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Isolate the Issues


Disciplines > Negotiation > Activities > Isolate the Issues

...from the people | ...from one another | ...from non-issues | See also


In negotiation, the area under negotiation is often confused and complex. If you can isolate the real issues, then you can address them coolly and effectively.

...from the people

Fisher and Ury (1981) said 'Separate the people from the problem', as they noted how people on both sides of a negotiation become personally attached to the issues in question and hence are psychologically dealing in parts of themselves. To give way on an issue to which you have attached your identity is to lose a part of who you are. This hurts, and naturally leads to irrational resistance and aggressive, competitive negotiation.


A way to separate the issues from the people is to objectify them, turning them into distinct things that can be treated separately. English, as a genderless language, is helpful in this, as you can talk about an issue as 'it', which is clearly non-human.


Another technique is to stand to the side of the person and gesture towards an empty space in front of you both, literally 'carving' the issue out of thin air. You can also use visual language and metaphor to create an image of what being described.

Looking at the size of this, it appears that we will need to carve it up and work on the most important pieces first. Which seem the weightiest parts to you?

...from one another

Issues are often mixed up together in a complex and unclear morass. What seems like one big and knotty issue can turn out to be several simpler issues. If you can separate out the individual issues, then you can work on them as individual items. When separating out issues, keep asking questions such as:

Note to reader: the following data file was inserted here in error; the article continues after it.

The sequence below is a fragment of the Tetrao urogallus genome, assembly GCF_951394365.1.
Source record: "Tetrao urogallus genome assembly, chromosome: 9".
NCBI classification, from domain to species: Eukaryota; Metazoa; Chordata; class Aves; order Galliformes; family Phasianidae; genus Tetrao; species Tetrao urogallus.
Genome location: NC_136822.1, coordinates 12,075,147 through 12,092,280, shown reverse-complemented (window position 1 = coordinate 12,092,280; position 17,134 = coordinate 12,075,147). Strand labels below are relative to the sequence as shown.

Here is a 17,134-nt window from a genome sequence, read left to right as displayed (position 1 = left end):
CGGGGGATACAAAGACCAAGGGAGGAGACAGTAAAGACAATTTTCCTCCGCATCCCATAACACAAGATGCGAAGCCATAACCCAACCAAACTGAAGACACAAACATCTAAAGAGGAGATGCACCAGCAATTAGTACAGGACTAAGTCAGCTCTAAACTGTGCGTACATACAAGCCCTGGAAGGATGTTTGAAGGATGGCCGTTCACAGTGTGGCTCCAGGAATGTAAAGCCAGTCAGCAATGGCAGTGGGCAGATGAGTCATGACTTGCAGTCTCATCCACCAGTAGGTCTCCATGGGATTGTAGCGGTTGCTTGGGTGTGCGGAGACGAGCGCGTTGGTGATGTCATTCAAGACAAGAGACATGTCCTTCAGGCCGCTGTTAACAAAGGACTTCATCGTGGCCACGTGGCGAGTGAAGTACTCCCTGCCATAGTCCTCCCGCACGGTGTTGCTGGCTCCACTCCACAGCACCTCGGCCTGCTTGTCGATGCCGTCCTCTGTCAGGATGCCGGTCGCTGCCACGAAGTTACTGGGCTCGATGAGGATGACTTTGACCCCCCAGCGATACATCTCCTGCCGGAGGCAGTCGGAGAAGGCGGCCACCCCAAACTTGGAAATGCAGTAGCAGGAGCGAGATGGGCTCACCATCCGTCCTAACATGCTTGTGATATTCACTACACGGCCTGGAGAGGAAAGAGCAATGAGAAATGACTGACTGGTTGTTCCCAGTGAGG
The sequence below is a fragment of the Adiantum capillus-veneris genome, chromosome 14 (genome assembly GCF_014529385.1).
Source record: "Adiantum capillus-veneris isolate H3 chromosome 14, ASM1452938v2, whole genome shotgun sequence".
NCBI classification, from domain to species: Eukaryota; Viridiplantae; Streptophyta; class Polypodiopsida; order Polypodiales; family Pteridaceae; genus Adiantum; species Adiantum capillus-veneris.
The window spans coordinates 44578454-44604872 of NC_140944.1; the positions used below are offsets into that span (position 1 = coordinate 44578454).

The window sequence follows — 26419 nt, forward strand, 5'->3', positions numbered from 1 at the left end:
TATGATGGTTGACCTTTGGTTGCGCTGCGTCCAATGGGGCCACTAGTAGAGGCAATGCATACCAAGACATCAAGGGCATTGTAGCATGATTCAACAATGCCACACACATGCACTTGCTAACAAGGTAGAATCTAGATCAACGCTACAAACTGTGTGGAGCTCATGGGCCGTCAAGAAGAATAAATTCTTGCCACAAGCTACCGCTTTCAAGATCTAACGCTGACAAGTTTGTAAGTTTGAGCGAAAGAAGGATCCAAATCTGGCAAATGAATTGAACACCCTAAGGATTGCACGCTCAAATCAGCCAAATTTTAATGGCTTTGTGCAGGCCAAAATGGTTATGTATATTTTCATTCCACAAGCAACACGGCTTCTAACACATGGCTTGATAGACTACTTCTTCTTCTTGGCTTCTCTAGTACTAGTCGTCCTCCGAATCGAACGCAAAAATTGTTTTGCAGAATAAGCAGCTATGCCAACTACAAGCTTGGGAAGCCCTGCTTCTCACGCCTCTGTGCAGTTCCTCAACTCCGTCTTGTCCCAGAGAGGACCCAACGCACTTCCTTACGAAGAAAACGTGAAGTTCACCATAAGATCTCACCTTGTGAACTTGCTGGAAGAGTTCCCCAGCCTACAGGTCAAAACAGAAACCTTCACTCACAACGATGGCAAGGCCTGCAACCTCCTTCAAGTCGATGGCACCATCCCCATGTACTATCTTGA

• What is behind this?
  • What is the purpose that is being served?
  • What are the timescales and other variables that are difficult?
  • How can parts of this be separated out so they can be handled by themselves?

Working on a big, messy issue can take a long time to get any result. Working on smaller issues can get results earlier and give both you and the other side an encouraging indication that progress is being made.

Can I check something? It seems like we are talking about both price and timescales. If we could discuss the price and then worry about how and when it will be paid, I think we could make some useful progress, don't you?

...from non-issues

Some things in negotiation appear to be issues, yet on closer inspection are not as important or difficult or controversial as they first seemed.

Start with agreement

A helpful way of separating issues from non-issues is to start by finding areas in which you agree with the other person. This is also a very good trust-building exercise, as you are effectively saying 'look how similar we are'.

So we both need to get this done today, and resource is an issue. It seems the most important thing is who owns the final product. Does this sound right to you?

See also


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